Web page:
With more money than the GDP of several small nations, Apple can afford to try, fail and try again. And such is the case in the television business.
Apple Inc. (Nasdaq: AAPL) announced today that it's lured away two top execs from Sony Pictures Television to head up global video programming initiatives under Apple SVP Eddie Cue. Jamie Erlicht and Zack Van Amburg have been serving as presidents at Sony since 2005, but will now undertake the daunting challenge of creating a programming powerhouse within the hallowed halls of Apple.
Eddie Cue goes further in the company's announcement to hint strongly at Apple's renewed interest in TV, saying: "We have exciting plans in store for customers and can't wait for [Erlicht and Van Amburg] to bring their expertise to Apple -- there is much more to come."
For years there were rumors that Apple was seeking to negotiate with programmers to create its own pay-TV service; an offering that would have paired nicely with the company's Apple TV hardware and app-based video interface. But those efforts never led anywhere, and the assumption has always been that Apple didn't want to pay the licensing fees that content owners were demanding. (See Apple Brings tvOS to Apple TV and Apple Presses Pause on OTT TV – Reports.)
This time around, it looks like Apple wants to bypass established programmers altogether, or at least complement existing television with its own video fare. The company started experimenting with original content with the launch last week of startup pitch show Planet of the Apps, and is scheduled to release Carpool Karaoke with James Corden later in the summer.
The hiring of Erlicht and Van Amburg takes Apple to a different level, however. The two execs have focused on scripted dramas at Sony, and are responsible for several hit series, including The Blacklist, Breaking Bad, Justified and more. Like Netflix Inc. (Nasdaq: NFLX) and Amazon.com Inc. (Nasdaq: AMZN), it appears Apple wants to compete in the premium television space, possibly tying together its hardware and software products with new subscription services.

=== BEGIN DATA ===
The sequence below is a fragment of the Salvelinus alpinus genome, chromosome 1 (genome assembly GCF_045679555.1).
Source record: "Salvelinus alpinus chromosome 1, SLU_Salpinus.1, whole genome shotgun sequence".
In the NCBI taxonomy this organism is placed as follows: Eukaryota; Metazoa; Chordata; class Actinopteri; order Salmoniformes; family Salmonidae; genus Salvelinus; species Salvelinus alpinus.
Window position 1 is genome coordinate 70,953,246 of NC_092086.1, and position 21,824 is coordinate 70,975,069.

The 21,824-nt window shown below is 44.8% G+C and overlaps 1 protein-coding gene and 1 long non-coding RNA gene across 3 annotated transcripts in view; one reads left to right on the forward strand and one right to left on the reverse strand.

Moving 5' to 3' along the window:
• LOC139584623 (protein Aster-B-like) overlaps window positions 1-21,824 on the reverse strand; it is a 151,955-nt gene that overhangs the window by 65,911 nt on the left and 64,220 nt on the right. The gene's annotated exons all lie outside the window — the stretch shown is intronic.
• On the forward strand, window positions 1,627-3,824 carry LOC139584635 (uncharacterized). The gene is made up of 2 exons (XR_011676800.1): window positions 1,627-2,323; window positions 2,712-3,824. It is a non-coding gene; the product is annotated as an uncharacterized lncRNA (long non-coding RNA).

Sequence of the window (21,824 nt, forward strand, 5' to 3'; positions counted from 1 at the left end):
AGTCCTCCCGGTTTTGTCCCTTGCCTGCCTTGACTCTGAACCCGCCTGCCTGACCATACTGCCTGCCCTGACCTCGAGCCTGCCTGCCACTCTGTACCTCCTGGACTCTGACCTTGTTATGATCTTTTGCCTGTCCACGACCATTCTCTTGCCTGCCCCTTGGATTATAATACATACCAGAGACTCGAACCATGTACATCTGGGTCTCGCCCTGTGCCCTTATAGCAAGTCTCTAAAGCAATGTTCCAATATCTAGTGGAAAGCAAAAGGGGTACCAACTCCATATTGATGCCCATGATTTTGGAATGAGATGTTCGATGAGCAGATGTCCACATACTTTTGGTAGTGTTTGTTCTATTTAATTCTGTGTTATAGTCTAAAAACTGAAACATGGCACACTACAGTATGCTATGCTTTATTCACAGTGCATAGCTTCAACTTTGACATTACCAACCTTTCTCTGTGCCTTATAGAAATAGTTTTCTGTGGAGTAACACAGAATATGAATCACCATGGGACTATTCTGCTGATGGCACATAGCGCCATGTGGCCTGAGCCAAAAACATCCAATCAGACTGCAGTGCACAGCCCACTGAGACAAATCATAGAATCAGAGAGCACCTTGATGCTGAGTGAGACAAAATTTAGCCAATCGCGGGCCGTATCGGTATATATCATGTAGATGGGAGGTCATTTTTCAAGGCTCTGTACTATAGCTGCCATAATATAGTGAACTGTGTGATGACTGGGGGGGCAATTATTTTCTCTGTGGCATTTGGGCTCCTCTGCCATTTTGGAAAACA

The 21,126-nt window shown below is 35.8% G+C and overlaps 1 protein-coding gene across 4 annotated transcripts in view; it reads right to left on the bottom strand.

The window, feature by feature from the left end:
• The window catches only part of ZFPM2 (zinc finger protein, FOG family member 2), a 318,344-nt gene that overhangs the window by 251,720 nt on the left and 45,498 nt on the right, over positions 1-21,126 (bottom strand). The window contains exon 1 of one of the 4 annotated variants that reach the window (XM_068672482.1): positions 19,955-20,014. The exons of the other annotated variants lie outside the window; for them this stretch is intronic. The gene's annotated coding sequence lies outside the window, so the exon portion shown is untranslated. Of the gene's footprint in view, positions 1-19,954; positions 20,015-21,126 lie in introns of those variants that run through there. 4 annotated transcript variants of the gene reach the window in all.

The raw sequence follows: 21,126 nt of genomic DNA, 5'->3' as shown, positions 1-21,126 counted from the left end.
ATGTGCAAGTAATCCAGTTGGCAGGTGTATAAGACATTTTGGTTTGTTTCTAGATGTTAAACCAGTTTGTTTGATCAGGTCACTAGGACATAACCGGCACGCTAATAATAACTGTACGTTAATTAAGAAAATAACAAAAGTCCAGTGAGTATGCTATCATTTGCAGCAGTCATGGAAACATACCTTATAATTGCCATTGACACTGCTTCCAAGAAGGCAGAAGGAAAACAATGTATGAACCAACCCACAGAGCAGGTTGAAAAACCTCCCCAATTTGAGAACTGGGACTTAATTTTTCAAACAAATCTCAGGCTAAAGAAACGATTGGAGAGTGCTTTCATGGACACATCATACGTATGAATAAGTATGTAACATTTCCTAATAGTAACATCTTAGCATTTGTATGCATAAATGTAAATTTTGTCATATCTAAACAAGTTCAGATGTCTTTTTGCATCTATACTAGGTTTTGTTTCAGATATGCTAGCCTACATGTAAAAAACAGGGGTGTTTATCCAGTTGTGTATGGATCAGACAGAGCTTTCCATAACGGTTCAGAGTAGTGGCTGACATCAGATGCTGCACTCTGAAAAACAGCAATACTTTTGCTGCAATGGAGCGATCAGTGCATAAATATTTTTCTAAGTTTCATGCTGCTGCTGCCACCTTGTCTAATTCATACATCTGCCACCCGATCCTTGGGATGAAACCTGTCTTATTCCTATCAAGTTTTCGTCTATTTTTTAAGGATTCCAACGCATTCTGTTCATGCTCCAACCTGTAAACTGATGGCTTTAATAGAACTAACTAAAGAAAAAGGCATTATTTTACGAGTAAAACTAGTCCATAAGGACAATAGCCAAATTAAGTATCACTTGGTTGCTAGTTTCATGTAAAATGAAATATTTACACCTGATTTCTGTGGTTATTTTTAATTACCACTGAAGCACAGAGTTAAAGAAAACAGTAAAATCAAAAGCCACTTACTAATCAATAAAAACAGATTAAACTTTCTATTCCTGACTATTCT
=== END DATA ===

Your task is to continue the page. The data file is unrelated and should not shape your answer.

The big problem for Apple today is that the field of players in the pay-TV industry continues to grow. There are the traditional cable companies, streaming veterans like Netflix, programmers like Home Box Office Inc. (HBO) that are now going direct to consumers, and telcos that are venturing forth with their own OTT offerings. Apple certainly has the money to compete, and it's now hired experts in the TV industry. Interestingly, Apple has also built its own content delivery network over the last four years, giving it a chunk of the infrastructure necessary for transmitting TV straight to users' screens.
The question is whether this is the time that Apple really makes a go of it in the TV business, or whether it once again dabbles with the idea only to back away from any real commitment in the end.
And now that the streaming video era is well underway, just how much can Apple do to reinvent a market that's already been thoroughly disrupted?
— Mari Silbey, Senior Editor, Cable/Video, Light Reading